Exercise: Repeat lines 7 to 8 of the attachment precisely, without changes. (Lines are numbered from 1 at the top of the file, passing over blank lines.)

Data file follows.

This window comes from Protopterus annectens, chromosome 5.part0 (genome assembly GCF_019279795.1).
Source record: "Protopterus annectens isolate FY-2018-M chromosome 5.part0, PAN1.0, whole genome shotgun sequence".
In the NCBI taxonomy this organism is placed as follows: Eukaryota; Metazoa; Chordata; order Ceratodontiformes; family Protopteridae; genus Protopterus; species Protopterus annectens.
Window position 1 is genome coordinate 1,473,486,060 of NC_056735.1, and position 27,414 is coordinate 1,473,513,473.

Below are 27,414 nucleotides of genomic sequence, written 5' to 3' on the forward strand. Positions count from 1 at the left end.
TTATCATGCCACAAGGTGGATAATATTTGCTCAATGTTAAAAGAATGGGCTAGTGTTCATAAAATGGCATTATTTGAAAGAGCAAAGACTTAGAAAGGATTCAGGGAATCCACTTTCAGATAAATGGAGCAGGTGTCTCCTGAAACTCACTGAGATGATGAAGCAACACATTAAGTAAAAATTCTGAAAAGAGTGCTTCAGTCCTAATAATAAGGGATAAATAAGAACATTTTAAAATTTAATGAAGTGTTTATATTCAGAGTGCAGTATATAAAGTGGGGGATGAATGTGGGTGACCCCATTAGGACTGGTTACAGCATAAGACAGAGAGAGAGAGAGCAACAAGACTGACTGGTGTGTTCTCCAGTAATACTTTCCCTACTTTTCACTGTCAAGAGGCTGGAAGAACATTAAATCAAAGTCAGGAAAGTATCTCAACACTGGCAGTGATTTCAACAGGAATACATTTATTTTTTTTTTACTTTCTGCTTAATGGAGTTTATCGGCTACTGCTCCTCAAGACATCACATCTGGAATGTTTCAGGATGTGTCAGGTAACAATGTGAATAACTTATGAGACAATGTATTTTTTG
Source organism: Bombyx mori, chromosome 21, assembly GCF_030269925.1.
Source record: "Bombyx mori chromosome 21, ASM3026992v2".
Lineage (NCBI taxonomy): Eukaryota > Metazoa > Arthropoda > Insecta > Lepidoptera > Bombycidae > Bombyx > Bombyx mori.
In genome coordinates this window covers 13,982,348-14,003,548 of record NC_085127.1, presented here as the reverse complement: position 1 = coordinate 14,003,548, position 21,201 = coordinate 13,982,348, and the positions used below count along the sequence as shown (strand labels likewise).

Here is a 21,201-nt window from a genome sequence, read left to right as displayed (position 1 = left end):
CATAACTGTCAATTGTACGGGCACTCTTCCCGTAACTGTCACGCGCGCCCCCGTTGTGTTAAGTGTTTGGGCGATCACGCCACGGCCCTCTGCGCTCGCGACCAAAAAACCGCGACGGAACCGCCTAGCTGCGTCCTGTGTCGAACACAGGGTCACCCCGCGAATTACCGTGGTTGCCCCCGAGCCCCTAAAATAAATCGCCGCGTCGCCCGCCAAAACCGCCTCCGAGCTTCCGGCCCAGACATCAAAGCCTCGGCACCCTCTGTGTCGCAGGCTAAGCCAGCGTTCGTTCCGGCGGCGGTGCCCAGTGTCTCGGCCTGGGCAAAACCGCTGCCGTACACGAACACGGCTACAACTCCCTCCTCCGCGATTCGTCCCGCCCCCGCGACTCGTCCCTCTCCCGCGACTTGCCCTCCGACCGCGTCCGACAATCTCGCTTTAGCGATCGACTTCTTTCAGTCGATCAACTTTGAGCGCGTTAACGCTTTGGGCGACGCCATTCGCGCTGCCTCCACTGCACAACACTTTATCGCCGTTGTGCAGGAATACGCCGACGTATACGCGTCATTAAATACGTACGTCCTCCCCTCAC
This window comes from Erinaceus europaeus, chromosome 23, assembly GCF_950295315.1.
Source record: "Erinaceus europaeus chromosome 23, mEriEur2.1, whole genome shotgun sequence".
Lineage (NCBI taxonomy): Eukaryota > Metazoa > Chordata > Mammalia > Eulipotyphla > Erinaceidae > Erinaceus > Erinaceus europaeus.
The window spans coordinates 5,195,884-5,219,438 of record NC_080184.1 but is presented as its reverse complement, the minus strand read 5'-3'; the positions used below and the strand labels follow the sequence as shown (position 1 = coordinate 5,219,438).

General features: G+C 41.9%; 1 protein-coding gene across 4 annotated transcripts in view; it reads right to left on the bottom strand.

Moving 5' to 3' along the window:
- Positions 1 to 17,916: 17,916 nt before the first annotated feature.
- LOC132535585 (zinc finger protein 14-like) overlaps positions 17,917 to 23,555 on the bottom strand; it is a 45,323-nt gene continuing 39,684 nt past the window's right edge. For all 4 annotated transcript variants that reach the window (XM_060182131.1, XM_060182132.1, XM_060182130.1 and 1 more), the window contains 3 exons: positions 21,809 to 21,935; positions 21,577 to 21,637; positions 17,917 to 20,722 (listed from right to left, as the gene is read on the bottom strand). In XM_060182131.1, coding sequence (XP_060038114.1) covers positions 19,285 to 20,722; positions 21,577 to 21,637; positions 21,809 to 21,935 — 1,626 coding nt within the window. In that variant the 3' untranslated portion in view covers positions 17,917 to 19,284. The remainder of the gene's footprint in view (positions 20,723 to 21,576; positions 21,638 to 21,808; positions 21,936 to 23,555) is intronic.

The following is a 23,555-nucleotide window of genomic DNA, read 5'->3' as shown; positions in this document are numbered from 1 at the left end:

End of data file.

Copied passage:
Source organism: Bombyx mori, chromosome 21, assembly GCF_030269925.1.
Source record: "Bombyx mori chromosome 21, ASM3026992v2".